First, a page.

Want to work in London? It'll cost you £3,561

British workers spend £66.9bn each year on costs related to their jobs, according to new research from Santander. And Londoners are the worst off of the lot.

by Rebecca Burn-Callander
Last Updated: 09 Oct 2013

Have you been operating under the illusion that you get paid to work? Ha! Well, you do, but your pocket takes a hit too. This is according to new research from Santander which shows that British workers are paying billions each year for the luxury of going to work.

Whether it's travel costs, childcare overheads, or buying lunch, working is an expensive business, with the British labour force spending 12% of their annual income on costs incurred because of work.

Unsurprisingly, the biggest outgoing is travel. Full-time staff are forking out an average of £865 per year to get to work. Those who drive to work spend £927 a year on travel, with £829 spent on fuel, £65 on parking charges and £32 on tolls/congestion charges. And for an extra bit of trivia, the average distance travelled by full-time commuters who drive to work stands at 3,144 miles per year.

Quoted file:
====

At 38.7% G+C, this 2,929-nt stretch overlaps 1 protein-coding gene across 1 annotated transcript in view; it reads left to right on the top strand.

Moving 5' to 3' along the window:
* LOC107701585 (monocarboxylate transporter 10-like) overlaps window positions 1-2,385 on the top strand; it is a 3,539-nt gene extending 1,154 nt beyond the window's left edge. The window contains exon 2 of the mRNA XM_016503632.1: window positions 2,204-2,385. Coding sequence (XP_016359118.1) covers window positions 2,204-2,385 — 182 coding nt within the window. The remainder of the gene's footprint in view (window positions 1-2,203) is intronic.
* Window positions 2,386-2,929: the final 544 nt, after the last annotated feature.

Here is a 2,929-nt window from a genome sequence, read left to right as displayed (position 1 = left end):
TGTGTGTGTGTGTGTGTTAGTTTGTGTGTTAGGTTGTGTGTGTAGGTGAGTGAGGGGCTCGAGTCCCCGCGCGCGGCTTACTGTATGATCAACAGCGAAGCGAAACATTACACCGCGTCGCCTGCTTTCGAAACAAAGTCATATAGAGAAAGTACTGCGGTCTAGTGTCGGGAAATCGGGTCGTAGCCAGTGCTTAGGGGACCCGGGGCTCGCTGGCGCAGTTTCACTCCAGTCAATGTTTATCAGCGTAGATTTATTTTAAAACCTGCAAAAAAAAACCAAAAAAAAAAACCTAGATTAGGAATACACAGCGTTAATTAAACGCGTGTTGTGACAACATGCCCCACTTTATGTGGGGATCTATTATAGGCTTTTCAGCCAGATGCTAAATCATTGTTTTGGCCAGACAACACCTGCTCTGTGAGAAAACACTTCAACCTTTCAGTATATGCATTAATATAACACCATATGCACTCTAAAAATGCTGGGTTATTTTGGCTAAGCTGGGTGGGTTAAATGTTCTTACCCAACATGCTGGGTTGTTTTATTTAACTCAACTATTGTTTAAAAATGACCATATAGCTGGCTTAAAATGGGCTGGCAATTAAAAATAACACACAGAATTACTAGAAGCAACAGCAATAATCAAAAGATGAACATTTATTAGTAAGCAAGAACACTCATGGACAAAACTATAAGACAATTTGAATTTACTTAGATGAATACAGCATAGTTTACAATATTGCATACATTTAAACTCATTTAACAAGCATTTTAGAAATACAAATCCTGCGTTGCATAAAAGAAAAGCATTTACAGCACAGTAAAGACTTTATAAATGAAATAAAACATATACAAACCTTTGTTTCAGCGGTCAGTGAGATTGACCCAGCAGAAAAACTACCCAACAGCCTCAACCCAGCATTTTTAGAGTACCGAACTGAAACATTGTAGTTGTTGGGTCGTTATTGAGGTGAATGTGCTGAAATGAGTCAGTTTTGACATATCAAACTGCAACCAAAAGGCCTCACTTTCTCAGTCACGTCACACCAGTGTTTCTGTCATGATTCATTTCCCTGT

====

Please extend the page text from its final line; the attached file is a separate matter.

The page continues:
Those who use public transport to get to work, however, spend slightly less money at an average of £782 per year. That is, unless you live in London where above-inflation fare rises have just come into effect. As a result, Londonders are spending a total of £3,561 for the privilege of working, making the capital the most expensive place to land a job in the UK. The least expensive place to work in the UK is the West Midlands, where the total costs associated with work come to £1,668 per year.

Child care is also a massive outgoing. One in five workers in the UK pay for childcare, spending an average of £3,632 per year each. And workers gotta eat too, unfortunately. All those shop-bought sandwiches and morning coffees really add up. On average, UK workers outlay £410 on food and drink per year that they wouldn’t have to spend if they weren’t at work.

They also spend £153 on work-related personal grooming, £142 on work phone calls they don’t claim back, £83 on work clothes, £27 on computer equipment and £18 on items such as stationery. This rather contradicts recent claims that Brits are claiming more than their fair share back on expenses...

Note to self: take a packed lunch to work tomorrow, expense those receipts, and get up two hours earlier to attempt the exhasting - but free - eight mile walk into work...

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